The trouble with so many of us is that we underestimate the power of simplicity.
This feels like I'm about to go public on something bordering on blog heresy and family treason.
Facebook is the current social networking phenomenon that appears to be sweeping all before it. Only today on BBC News, mention was made of the number of hits a Wolverhampton tramp had received on his site. It seems a physical home is optional, but a Facebook syber-home is a 'must have'. Personal evidence for this is that, from what I can gather, all my children are on Facebook and I've just received another invitation from a friend to join.
Yes, the sad truth about me is that I'm not yet on Facebook.
From time to time a son or daughter tells me that they are aware of a sibling doing such-and-such or is feeling thus-and-so because of their Facebook. I met a client delegate last week who said she made it her business to get an invitation from her son to become her Facebook 'friend'; it took a while for him to comply while he did the Facebook equivalent of tidying up his room before the invitation was forthcoming!
So am I missing out? Probably. Well, shouldn't I 'get with the revolution'?
No, thanks. This is for reasons not directed at Facebook in particular. I am sure it is a very good piece of technology that brings all kinds of happiness to those who use it. And if I were criticising Facebook per se I would be doing so from a position of some ignorance, wouldn't I?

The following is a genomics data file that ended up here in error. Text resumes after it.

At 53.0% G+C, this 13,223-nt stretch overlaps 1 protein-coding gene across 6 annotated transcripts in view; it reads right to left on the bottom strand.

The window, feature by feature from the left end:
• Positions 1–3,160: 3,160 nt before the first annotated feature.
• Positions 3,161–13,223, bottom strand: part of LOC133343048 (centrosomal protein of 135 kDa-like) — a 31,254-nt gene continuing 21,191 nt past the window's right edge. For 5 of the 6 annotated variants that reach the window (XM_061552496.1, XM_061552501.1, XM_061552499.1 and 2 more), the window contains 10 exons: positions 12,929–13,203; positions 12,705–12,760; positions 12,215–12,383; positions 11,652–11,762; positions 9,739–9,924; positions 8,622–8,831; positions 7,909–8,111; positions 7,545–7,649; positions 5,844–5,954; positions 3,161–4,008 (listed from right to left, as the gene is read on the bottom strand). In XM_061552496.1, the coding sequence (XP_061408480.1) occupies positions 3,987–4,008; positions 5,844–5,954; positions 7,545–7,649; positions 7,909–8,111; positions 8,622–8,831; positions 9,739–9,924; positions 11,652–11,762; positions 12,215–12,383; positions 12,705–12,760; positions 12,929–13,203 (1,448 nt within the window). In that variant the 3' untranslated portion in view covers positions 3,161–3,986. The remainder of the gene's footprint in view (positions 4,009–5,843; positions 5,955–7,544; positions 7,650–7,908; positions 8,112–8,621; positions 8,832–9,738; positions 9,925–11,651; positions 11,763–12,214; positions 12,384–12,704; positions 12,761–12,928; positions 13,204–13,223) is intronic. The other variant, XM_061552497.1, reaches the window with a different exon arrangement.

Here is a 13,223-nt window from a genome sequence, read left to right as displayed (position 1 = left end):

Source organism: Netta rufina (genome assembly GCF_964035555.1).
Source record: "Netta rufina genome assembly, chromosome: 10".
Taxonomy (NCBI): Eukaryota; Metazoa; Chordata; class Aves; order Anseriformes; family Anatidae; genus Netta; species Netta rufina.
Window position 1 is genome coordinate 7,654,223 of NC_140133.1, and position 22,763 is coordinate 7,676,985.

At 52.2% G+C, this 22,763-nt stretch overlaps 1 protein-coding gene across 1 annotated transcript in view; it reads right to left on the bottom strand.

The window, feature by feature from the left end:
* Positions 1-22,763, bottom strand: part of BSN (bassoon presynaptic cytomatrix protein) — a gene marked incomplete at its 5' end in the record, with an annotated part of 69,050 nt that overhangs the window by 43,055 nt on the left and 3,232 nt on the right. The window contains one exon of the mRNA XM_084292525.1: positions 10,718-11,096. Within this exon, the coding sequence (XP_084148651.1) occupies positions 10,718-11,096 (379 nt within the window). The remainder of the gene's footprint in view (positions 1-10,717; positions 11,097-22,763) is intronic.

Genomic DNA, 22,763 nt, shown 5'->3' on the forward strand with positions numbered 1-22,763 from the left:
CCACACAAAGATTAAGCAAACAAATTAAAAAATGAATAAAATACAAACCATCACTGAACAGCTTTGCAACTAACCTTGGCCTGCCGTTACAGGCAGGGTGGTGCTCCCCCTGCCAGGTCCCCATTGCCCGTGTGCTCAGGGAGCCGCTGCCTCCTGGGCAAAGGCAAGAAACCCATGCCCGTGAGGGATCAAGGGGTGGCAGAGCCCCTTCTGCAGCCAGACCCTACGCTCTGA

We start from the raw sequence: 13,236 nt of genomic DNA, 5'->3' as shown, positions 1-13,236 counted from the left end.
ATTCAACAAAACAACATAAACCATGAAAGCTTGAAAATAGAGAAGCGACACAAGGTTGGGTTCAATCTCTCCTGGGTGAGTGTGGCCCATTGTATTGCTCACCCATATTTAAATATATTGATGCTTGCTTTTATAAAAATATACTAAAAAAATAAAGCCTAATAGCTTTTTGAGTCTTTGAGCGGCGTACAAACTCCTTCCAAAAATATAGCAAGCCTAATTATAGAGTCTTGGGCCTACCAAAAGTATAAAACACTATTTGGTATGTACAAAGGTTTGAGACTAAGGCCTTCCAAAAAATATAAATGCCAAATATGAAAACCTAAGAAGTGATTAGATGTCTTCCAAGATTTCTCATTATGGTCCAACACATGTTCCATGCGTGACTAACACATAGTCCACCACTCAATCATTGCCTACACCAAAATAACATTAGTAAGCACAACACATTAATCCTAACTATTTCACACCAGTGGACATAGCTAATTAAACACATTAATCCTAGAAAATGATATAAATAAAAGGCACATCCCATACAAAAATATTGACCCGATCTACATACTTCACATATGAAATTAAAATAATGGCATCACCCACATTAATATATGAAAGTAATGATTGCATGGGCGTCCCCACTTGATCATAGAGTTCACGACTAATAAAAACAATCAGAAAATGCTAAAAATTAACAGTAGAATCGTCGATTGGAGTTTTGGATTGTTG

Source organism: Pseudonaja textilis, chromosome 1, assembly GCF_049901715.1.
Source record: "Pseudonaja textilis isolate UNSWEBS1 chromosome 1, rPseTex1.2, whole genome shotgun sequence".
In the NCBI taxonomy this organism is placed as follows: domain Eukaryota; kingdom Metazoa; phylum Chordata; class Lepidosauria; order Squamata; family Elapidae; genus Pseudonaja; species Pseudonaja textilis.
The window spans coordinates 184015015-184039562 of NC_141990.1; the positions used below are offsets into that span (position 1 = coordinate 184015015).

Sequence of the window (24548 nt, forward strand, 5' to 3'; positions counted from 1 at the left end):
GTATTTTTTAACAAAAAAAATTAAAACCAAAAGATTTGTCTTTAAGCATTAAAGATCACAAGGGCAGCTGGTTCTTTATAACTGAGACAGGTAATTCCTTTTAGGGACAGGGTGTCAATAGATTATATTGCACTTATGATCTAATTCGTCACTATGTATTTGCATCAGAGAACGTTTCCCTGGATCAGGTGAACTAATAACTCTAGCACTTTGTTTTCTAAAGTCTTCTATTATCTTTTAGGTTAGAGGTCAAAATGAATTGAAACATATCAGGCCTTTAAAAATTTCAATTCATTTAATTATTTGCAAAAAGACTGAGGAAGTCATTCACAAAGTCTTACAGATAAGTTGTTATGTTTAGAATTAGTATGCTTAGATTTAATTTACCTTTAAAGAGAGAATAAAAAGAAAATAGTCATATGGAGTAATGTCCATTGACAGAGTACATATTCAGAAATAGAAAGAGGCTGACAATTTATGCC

My reasons are more generic, both negative and positive, and apply equally well to why I don't have a Blackberry or an iPhone either.
Negatively, I fear such technologies will make further inroads into my already too-fragmented life. They will make demands on my time at inconvenient moments. Like adding a cuckoo egg to my nest, in time it will hatch into some growing, voracious monster, demanding more and more from me. I fear it will displace the quality and energy I commit to more conventional but deeply rewarding social networking: the small group of people I meet with weekly, for example. We 'do life deeply' together, and we do it the old-fashioned way by going to meet each other and sharing a real, not virtual, Java.
Positively, I decline Facebook invitations for a pursuit that is more deeply counter-cultural: I want to live more and more by the spiritual discipline of Simplicity. Like other spiritual disciplines, superficially it looks like denying oneself something; but at a deeper level it enriches the life of the disciple. By denying myself otherwise good activities and possessions I find I de-clutter my day and my thinking so that I can pursue and focus upon what Stephen Covey calls, "That which matters most". I've come to value 'thinking time' as crucial to staying focused on the important. Whereas when I react to email, IM or phone calls, I find I am doing just that - reacting. The more I can shift my life onto pro-active, simple focused thought and action, the more the quality and effectiveness of my life improves.
So, if you are generous enough to invite me onto Facebook, MySpace or whatever other social network, please don't take offence if my response, sad as it may appear, is, "Thanks, but no thanks."